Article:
Former members of Corbyn's shadow cabinet have questioned whether he should be allowed to stand in a new leadership contest
The leader of the UK Labour Party Jeremy Corbyn has said he is "disappointed" that Angela Eagle is launching a leadership campaign against him.
Mr Corbyn called on the former shadow business secretary, who quit his frontbench team in protest, to "think for a moment" before mounting her challenge.
The veteran left-winger also revealed he had taken "soundings" from lawyers and he expected to be on the ballot as the sitting leader, although this has been disputed by opponents.
Mr Corbyn insisted: "The rules in my view are absolutely clear."
He said he would be prepared to mount a legal challenge if he was left off the leadership slate.
Arguing he had been given a large mandate by Labour members, Mr Corbyn added: "I think we are a party that's going places and doing very well."
He pointed out under him the party's membership had grown to more than 500,000 people, won elections and delivered more than 20 defeats to the Government at Westminster.
Despite the party turmoil, Mr Corbyn insisted: "There's no wobbles, there's no stress, there's no depression."
But Ms Eagle said of Mr Corbyn: "He's not a bad man, he's not a leader though."
Speaking to ITV, she said: "He doesn't connect with Labour voters. He doesn't connect enough to win an election and he doesn't reach out in any meaningful way to other parts of the party.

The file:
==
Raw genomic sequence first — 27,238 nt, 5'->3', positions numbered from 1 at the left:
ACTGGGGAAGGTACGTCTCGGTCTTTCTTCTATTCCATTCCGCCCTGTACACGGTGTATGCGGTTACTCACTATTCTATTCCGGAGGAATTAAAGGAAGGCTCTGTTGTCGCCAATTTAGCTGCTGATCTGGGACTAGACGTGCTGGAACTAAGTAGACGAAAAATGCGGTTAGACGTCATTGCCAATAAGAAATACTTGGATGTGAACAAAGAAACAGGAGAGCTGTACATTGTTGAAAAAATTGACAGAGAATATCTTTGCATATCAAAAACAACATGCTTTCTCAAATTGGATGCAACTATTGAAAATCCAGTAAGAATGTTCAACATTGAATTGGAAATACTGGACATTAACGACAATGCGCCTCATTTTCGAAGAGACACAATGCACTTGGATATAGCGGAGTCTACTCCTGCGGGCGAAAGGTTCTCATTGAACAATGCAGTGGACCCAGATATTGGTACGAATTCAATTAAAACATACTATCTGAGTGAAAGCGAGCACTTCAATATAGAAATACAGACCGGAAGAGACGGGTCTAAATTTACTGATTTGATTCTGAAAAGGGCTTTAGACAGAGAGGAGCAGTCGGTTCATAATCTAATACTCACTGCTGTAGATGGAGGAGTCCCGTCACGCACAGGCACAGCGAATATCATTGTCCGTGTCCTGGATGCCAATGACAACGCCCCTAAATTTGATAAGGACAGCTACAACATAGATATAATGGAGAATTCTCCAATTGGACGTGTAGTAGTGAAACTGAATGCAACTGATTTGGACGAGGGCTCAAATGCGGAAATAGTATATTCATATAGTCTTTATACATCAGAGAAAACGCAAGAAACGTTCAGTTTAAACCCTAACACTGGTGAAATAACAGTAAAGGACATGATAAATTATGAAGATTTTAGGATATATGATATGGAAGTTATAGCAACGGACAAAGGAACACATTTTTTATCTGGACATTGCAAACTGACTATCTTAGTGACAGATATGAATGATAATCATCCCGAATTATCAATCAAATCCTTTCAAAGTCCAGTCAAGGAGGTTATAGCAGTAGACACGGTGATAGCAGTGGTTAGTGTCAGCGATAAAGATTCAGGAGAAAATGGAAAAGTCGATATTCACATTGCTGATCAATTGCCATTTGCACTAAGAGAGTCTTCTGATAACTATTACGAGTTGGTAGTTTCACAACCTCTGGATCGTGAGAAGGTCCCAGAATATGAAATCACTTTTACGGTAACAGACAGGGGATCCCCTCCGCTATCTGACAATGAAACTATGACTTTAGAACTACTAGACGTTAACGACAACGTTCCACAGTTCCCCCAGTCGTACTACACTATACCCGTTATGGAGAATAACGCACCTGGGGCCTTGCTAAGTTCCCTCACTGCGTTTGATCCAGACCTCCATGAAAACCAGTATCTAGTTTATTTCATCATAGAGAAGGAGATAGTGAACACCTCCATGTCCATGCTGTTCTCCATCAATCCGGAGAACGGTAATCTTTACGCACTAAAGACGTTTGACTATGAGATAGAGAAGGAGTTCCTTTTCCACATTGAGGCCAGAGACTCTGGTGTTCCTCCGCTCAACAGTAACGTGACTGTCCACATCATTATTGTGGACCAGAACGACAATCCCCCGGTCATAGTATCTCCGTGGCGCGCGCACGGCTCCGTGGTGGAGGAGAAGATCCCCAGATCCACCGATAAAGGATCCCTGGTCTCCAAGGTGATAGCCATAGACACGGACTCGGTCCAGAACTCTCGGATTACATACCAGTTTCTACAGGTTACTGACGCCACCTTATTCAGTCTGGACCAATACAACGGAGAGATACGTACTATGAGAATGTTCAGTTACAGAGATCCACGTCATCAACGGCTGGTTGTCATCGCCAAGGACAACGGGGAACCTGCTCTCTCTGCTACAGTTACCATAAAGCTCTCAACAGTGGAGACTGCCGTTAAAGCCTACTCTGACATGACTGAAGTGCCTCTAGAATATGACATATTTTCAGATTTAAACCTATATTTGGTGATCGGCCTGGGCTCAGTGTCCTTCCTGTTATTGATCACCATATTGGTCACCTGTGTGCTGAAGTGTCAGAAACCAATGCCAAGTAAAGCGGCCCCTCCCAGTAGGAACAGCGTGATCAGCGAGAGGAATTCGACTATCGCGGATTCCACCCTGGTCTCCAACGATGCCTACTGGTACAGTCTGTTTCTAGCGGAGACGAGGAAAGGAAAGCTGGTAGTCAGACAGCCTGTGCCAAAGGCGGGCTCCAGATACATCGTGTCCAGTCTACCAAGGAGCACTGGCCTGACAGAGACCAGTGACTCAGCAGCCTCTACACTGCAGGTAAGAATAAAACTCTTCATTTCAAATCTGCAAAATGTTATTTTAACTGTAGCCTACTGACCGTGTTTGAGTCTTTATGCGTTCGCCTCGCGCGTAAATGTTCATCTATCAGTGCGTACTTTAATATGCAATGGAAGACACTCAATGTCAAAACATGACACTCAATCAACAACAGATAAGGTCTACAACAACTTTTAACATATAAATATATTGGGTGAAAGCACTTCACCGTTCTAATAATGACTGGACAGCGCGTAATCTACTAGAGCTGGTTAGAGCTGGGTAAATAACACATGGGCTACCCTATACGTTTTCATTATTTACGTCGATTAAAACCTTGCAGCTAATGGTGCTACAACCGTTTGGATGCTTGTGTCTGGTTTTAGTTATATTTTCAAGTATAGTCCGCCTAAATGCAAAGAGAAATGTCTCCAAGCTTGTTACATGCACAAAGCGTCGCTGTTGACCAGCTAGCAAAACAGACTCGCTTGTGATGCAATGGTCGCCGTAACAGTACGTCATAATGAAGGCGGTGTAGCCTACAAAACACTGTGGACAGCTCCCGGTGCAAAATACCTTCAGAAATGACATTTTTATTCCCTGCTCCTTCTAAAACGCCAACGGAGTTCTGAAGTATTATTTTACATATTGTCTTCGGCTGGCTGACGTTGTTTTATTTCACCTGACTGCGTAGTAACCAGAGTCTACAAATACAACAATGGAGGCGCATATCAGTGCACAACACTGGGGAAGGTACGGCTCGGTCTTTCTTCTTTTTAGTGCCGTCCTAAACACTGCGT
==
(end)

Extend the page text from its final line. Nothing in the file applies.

"He's lost the confidence of his parliamentary colleagues.
"He's hiding behind a closed door, denying that this is a fact. That's not leadership."
Asked if Mr Corbyn should be allowed to stand in a new leadership contest, she said it was a decision for Labour's ruling National Executive Committee, but pointed out it was party precedent for candidates to secure more than 50 nominations.
Ms Eagle said: "This is not about splitting the Labour Party this is about uniting the party."
Lord Falconer, who resigned as shadow justice secretary, told Sky News that Mr Corbyn should not automatically qualify for the leadership race.
"If he can't get 51 MPs to back him what does that tell you?" he said.
He added: "The position is that Labour is voiceless. That, at a time when the country rightly is saying we need some degree of leadership form our political leaders."
But shadow education secretary Angela Rayner said Mr Corbyn had received a "significant" mandate less than 12 months ago to lead the party.
Urging her parliamentary colleagues to come together to hold the Government to account, Ms Rayner said: "We need an effective opposition at this time."
Meanwhile, former shadow work and pensions secretary Owen Smith, who is also thought to be considering a leadership bid, said: "I am not prepared to stand by and see our party split.
"And I have asked to meet with Jeremy again tomorrow to see how we can stop that."